Call the obtained undirected graph $G$. Set $k=2$. The reduction returns the instance $(G,k)$ of our problem.

Now, we prove the correctness of our reduction (for the undirected version).

If the given $\mathrm{NAE}$-$\mathrm{3SAT}$ is satiafiable, then given a solution, one can color all the $\mathrm{TRUE}$ literal-vertices $\mathrm{RED}$ and all the $\mathrm{FALSE}$ literal-vertices $\mathrm{GREEN}$. For each gadget described above, we color $a$ and $b$ by $\mathrm{RED}$ and $c$ by $\mathrm{GREEN}$. Next, we show that this is a solution to the produced instance of our problem.

Clearly, we use only $k=2$ colors as required. For each $K_3$ corresponding to one of the clauses, its $3$ vertices cannot be colored by the same color, because a solution to an $\mathrm{NAE}$-$\mathrm{3SAT}$ instance would make every clause containing both $\mathrm{TRUE}$ literal (colored $\mathrm{RED}$) and $\mathrm{FALSE}$ literal (colored $\mathrm{GREEN}$).

For each gadget of $2$ opposite literals $l_{jm}$ and $l_{kn}$, we have that these $2$ are colored by different colors. So, every cycle (contained in this gadget) that contains both these two vertices is already non-monochromatic. Only one other cycle (contained in this gadget) is the $K_3$ of $a$, $b$ and $c$. But as mentioned above, $a$ is colored $\mathrm{RED}$ and $c$ is colored $\mathrm{GREEN}$. All other possible cycles in $G$ need to cross from a $K_3$ clause to other $K_3$ clause by passing through a gadget. But, to pass through a gadget of, say $l_{jm}$ and $l_{kn}$ (colored by different colors), such a cycle has to be non-monochromatic.

Conversely, if we can color $G$'s vertices by $2$ colors without making any cycle monochromatic, then we will now show that the given $\mathrm{NAE}$-$\mathrm{3SAT}$ instance is satiafiable.

For each literal-vertex $l_{jm}=x_i$, if $l_{jm}$ is colored $\mathrm{RED}$, we assign $x_i$ to $\mathrm{TRUE}$, otherwise assign it to $\mathrm{FALSE}$.

For each literal-vertex $l_{jm}=\lnot x_i$, if $l_{jm}$ is colored $\mathrm{RED}$, we assign $x_i$ to $\mathrm{FALSE}$, otherwise assign it to $\mathrm{TRUE}$.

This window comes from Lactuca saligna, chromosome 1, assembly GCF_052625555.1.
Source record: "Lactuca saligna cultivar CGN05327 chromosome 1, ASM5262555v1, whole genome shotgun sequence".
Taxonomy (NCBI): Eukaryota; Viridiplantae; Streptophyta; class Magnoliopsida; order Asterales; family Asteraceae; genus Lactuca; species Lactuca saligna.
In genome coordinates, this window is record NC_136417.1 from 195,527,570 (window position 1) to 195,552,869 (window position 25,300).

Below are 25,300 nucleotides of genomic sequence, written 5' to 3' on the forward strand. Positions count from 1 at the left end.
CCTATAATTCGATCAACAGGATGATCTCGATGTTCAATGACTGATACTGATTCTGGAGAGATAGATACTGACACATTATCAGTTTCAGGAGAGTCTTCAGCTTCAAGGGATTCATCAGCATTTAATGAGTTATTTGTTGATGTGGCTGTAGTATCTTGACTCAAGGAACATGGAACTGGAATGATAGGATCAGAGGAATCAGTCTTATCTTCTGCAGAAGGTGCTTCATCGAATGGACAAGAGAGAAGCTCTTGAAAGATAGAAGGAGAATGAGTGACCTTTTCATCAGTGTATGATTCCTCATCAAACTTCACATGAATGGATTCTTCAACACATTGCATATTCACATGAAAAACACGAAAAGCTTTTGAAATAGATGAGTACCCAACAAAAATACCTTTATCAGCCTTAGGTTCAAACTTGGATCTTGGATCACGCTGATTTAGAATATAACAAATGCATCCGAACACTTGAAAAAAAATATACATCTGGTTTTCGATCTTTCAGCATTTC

Since each clause is a $K_3$ cycle, it has to contain both $\mathrm{RED}$ literal-vertex (assigned to $\mathrm{TRUE}$) and $\mathrm{GREEN}$ literal-vertex (assigned to $\mathrm{FALSE}$).

It is left to prove the consistency of the above mentioned assignment. This is guaranteed by the gadgets. Suppose to the contrary that there exist two oppisite literals $l_{jm}$ and $l_{kn}$ colored by the same color, that w.l.o.g. we can assume to be $\mathrm{RED}$. Then it is impossible to properly color $a$, $b$ and $c$. Indeed, since $a$, $l_{jm}$ and $l_{kn}$ form a cycle, we deduce that $a$ must be colored $\mathrm{GREEN}$. Similarly, $b$ and $c$ are also colored $\mathrm{GREEN}$. But, now the cycle $(a,b,c)$ is monochromatic. Thus, the above assignment is consistent. And we obtain a solution to the given $\mathrm{NAE}$-$\mathrm{3SAT}$.

REDUCTION FOR DIRECTED VERSION

We use exactly the same above reduction. Now, we have to orient all the edges of $G$ to obtain a digraph. For each, $K_3$ clause cycle, we are free to choose one of two ways to turn it into a directed cycle (dicycle). For each gadget of two opposite literals $l_{jm}$ and $l_{kn}$, we can orient to have an arc $(l_{jm},l_{kn})$ (the other way can be finished similarly). Now, we orient to make $3$ cycles: $(l_{jm},l_{kn},a)$, $(l_{jm},l_{kn},b)$, $(l_{jm},l_{kn},c)$. Then, we make one more cycle, namely $(a,b,c)$. By orienting like this, we can use all the above arguments for the undirected version. Note that the possible dicycles that cross from clause to clause still have to be non-monochromatic.